Only a few months ago, no one would have expected that 2013 would turn out to be an election “super-year” for the Czech Republic. The first-ever presidential elections took place in January, while legislative elections were originally scheduled for the spring of 2014. But then the political scandal broke involving Prime Minister Petr Necas. The whole cabinet was forced to resign, and as it was replaced by the technocratic government of Jiri Rusnok (a man loyal to president Milos Zeman), it started to become clear that the country was heading towards a period of unusual political instability. The new cabinet failed to win a confidence vote and MPs eventually voted to dissolve the parliament, triggering early elections. Two main issues stand out in the forthcoming elections – the emergence of three to four new parties likely to win seats in the parliament, and the ambiguous role of President Milos Zeman.
The party expected to win the highest number of mandates is the Czech Social Democratic Party (CSSD) – to the detriment of Necas’ right wing Civic Democrats (ODS), a party ravaged by scandals of clientelism and alleged connections to the so-called “godfathers” (i.e. networks of powerful businessmen and lobbyists who have had great leverage over public procurements in the country). For this reason the Civic Democrats – one of the strongest and most established parties in post-revolution Czech Republic – is expected to receive only 8 to 10 % of the vote. Nevertheless, CSSD is facing internal problems as it is increasingly split among two factions – one that supports Milos Zeman (who was formerly chairman of the party) and one that wishes to keep its distance from the president.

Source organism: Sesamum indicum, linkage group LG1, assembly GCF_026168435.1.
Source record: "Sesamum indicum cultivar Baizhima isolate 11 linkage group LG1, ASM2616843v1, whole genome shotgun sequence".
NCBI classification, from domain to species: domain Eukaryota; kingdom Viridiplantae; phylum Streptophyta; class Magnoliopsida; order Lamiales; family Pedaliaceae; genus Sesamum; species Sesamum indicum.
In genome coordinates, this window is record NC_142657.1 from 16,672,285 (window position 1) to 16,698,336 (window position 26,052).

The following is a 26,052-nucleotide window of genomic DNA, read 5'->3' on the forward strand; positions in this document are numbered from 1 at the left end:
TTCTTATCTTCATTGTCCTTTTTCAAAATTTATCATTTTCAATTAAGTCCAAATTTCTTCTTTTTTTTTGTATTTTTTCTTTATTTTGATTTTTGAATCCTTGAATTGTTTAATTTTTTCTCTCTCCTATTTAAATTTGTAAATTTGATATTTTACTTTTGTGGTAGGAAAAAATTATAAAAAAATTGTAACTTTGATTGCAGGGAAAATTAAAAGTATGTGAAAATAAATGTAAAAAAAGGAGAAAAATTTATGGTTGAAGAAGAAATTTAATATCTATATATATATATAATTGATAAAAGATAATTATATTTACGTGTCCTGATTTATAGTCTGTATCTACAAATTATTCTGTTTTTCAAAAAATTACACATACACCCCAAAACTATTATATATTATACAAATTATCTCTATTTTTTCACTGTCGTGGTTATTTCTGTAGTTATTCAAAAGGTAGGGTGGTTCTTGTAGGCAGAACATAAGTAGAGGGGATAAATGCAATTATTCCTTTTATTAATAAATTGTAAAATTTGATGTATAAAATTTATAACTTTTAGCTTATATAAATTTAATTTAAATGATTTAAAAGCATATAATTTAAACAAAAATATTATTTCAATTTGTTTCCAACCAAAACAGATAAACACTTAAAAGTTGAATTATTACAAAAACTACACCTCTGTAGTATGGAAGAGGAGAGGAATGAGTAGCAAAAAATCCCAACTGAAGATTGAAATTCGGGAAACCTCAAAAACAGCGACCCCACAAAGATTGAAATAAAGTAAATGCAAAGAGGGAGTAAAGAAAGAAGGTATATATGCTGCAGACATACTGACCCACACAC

So far, the polls attribute the second place to either TOP 09 (a centre-right party that formed the last coalition cabinet with ODS) or the Czech Communist Party (KSCM). But there are also a handful of ambitious new players who could have a considerable impact on the result of the election.
Full Article: A Czech election with consequences | openDemocracy.